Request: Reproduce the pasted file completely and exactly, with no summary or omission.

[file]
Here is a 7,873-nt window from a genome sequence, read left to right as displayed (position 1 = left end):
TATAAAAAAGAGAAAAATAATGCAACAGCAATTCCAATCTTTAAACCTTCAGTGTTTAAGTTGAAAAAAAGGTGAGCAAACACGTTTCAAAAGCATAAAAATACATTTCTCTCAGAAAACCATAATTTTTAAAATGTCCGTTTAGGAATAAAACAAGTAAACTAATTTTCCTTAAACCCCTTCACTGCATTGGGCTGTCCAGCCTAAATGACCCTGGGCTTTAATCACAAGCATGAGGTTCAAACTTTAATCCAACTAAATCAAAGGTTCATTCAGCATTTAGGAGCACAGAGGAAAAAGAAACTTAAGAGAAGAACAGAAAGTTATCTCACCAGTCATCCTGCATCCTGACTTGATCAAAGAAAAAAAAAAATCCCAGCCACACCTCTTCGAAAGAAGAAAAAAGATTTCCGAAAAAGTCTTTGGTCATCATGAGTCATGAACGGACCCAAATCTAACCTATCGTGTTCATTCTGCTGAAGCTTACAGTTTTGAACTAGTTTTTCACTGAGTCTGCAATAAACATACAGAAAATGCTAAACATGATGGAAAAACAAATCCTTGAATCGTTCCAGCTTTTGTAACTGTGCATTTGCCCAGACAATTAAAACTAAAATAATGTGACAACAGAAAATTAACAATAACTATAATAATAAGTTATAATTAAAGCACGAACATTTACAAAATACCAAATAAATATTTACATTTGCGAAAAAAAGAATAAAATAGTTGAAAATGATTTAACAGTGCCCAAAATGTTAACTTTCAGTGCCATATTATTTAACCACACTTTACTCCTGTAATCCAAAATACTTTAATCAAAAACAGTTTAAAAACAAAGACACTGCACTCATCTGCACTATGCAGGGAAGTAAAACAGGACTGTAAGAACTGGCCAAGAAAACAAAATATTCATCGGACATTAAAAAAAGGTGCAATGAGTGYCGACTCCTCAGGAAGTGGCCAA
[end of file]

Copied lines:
Here is a 7,873-nt window from a genome sequence, read left to right as displayed (position 1 = left end):
TATAAAAAAGAGAAAAATAATGCAACAGCAATTCCAATCTTTAAACCTTCAGTGTTTAAGTTGAAAAAAAGGTGAGCAAACACGTTTCAAAAGCATAAAAATACATTTCTCTCAGAAAACCATAATTTTTAAAATGTCCGTTTAGGAATAAAACAAGTAAACTAATTTTCCTTAAACCCCTTCACTGCATTGGGCTGTCCAGCCTAAATGACCCTGGGCTTTAATCACAAGCATGAGGTTCAAACTTTAATCCAACTAAATCAAAGGTTCATTCAGCATTTAGGAGCACAGAGGAAAAAGAAACTTAAGAGAAGAACAGAAAGTTATCTCACCAGTCATCCTGCATCCTGACTTGATCAAAGAAAAAAAAAAATCCCAGCCACACCTCTTCGAAAGAAGAAAAAAGATTTCCGAAAAAGTCTTTGGTCATCATGAGTCATGAACGGACCCAAATCTAACCTATCGTGTTCATTCTGCTGAAGCTTACAGTTTTGAACTAGTTTTTCACTGAGTCTGCAATAAACATACAGAAAATGCTAAACATGATGGAAAAACAAATCCTTGAATCGTTCCAGCTTTTGTAACTGTGCATTTGCCCAGACAATTAAAACTAAAATAATGTGACAACAGAAAATTAACAATAACTATAATAATAAGTTATAATTAAAGCACGAACATTTACAAAATACCAAATAAATATTTACATTTGCGAAAAAAAGAATAAAATAGTTGAAAATGATTTAACAGTGCCCAAAATGTTAACTTTCAGTGCCATATTATTTAACCACACTTTACTCCTGTAATCCAAAATACTTTAATCAAAAACAGTTTAAAAACAAAGACACTGCACTCATCTGCACTATGCAGGGAAGTAAAACAGGACTGTAAGAACTGGCCAAGAAAACAAAATATTCATCGGACATTAAAAAAAGGTGCAATGAGTGYCGACTCCTCAGGAAGTGGCCAA